september, 2004

Sun Sep 5 17:32:18 EDT 2004

Sunday mornings haven't made sense to me in years -- not since I started eight-ayy-em youth orchestra rehearsals in tenth grade at the orange Humanities building in Madison; not since crack-of-dawn SEPTAs into a dirty Philadelphia for chai and a poppyseed bagel with Olivia before PYO; not since my first round of weekend team distance running commenced almost a year ago -- no, Sunday mornings shouldn't be -- and weren't today, the red LEDs showing noon as I opened my eyes slowly into the yellow-filtered sun. Morning dreamily slept through (was there kissing on the stoop last night, or was that just my dream?), the afternoon has been nothing but what a Sunday afternoon should be. Blurrily washing dishes from the dinner fracas that only I, while cooking for myself, can create (every pot and pan I own; both wooden spoons and both wooden salad servers; bits of lentil-tomato sauce spattered hither and yon). French-pressing illy into my earth-blue, Shakespeare-in-the-park APT mug; adding Silk to dilute its aggressive frankishness. Taking my sweet time throwing together a huge plate of apple-cinnamon french toast (vegan, of course), and, in so doing, creating as much of or more of a brunch mess than had been left over from Tamara's and my bottle-of-chardonnay dinner the night before. My Swarthmore sweatpants (jeans would endow the day with needless formality). Reading an issue of The Nation that came yesterday. Curling up, belly full, on my orange chair and singing along to Automatic for the People.

So when, in the middle of starting bread I realize I have no white flour, and I leave the house on my bike to make rounds, I realize that I haven't biked anywhere in a long time. Downstairs bike-messenger Matt has tightened my brakes and put air in my tires for me, but all I'd been doing was the three miles south to the Waterside Mall to begin the marathon training runs -- and not that recently since it's been getting darker by the day, too dark [for me to want] to bike at six or seven. The last time I pedalled anywhere seriously was last fall, almost a year ago. Up and back to Delafield. Fall weather set in, and my running tights did double duty for the rides. Pleasantly cold through November, when we moved to the offices.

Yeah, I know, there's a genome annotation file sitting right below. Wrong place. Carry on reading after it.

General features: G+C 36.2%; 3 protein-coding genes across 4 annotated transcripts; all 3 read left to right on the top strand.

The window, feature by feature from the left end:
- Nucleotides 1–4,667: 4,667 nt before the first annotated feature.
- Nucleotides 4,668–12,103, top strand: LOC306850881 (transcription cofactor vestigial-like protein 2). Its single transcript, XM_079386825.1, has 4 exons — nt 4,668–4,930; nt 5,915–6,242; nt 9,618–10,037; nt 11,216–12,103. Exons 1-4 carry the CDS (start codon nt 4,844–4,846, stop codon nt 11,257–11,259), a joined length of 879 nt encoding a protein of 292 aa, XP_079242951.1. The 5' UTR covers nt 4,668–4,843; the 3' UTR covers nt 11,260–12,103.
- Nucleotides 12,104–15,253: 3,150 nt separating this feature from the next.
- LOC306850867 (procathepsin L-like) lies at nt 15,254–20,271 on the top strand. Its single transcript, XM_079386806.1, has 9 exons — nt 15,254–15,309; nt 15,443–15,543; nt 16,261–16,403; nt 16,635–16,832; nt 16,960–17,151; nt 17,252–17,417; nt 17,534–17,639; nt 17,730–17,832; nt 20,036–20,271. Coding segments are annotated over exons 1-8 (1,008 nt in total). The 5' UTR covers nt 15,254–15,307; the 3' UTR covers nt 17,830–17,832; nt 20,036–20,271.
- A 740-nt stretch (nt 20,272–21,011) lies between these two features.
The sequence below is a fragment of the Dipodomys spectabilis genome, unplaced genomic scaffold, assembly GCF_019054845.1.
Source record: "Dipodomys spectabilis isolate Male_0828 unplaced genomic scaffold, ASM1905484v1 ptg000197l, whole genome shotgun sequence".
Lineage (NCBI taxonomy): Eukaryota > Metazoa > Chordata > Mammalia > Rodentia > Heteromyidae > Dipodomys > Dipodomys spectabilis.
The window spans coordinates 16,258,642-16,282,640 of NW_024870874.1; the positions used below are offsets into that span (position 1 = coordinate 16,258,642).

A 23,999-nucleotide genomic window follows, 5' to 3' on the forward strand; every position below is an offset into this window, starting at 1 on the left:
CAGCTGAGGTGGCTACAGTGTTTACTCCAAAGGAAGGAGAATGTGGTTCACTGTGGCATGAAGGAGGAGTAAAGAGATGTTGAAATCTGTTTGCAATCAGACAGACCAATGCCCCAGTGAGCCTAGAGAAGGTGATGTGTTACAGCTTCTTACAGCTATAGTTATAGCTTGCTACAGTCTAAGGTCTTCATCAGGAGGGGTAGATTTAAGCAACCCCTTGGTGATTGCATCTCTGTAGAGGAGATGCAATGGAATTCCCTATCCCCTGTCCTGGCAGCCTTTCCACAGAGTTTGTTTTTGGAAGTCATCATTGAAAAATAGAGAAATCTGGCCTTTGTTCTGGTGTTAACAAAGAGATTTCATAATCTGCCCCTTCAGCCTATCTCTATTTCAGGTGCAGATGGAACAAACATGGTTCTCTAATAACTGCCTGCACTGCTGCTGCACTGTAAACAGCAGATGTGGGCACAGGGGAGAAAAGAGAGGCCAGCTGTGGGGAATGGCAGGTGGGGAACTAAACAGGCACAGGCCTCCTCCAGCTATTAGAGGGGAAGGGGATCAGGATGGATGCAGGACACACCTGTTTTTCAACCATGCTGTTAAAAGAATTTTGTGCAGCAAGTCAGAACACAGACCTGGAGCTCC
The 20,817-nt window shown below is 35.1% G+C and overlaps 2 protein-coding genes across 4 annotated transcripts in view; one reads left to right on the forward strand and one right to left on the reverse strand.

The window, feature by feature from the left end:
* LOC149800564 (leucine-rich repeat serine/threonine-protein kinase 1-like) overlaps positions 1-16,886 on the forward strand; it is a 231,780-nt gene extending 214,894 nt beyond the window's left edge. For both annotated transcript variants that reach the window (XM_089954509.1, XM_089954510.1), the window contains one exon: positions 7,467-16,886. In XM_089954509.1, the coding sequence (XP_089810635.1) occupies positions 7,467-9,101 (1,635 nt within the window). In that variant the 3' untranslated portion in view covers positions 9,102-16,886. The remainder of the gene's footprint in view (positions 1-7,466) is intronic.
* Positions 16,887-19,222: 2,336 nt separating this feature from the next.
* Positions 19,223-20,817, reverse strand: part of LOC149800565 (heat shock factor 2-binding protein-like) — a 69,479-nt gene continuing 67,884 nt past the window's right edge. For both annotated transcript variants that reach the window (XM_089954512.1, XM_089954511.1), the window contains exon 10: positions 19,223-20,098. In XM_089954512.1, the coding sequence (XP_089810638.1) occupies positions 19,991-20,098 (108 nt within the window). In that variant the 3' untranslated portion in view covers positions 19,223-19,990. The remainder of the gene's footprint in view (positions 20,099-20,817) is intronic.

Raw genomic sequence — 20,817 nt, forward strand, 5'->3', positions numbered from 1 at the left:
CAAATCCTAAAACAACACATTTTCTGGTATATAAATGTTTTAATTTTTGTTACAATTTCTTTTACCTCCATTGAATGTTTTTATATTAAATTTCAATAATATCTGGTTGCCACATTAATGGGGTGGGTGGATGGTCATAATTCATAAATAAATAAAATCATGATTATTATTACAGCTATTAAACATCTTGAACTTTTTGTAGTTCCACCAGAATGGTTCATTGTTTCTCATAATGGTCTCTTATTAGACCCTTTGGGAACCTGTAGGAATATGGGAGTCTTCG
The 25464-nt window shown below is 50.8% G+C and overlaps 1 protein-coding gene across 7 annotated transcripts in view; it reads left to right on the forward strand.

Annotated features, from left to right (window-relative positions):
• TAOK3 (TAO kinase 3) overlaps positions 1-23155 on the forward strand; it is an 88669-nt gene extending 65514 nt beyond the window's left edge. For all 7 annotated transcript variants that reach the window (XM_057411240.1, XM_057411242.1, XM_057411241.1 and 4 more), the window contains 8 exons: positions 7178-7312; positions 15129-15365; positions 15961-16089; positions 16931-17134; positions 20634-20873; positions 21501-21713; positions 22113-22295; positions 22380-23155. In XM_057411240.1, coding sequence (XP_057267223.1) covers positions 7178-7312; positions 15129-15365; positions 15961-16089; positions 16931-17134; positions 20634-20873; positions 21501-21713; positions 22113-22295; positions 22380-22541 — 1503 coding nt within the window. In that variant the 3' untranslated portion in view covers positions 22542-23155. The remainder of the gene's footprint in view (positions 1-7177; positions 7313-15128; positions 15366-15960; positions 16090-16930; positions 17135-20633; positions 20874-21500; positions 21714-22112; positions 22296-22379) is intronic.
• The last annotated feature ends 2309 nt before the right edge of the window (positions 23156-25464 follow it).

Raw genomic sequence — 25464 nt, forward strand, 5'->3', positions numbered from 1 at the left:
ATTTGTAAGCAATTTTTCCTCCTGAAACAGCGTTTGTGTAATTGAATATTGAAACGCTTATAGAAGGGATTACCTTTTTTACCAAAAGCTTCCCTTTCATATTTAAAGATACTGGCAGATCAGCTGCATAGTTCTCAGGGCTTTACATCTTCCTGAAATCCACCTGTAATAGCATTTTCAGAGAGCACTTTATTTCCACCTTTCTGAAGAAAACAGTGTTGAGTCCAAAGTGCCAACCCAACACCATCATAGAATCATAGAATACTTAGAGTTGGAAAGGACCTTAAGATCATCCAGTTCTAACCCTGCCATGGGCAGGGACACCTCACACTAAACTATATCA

A guy outside Whole Foods loading groceries onto his BMX bike (which is laughably tricked out with a bright-orange egg crate masquerading as pannier) comments that it smells like rain. I say I can't smell that. And he's right -- up to find hair goop at the 13th & U Rite-Aid, a few drops come down, the trees start blustering even more, flushing the insects from their branches. Wind on my body as I move faster than pedestrians, slower than traffic. Feels more alive than the one-mile walk down Rhode Island to and from the 16th Street offices. I miss this.

Wed Sep 8 24:13:50 EDT 2004

I've started practicing again. Three-octave scales à la Diedre (I'm trying to remember her fingerings, but I can't seem to recall the minors); quartet rep slowed down and given the attention it deserves; the second of three 1987 Max Reger sonatas I picked up at the 15th-and-P music store one afternoon because it had a pretty cover -- so Bach-cello-suites, situated low on my strings and in a simple quadruple meter, the unencumbered rhythms allowing for more phrasing than some who switch times every bar. Two hours Monday; two today ...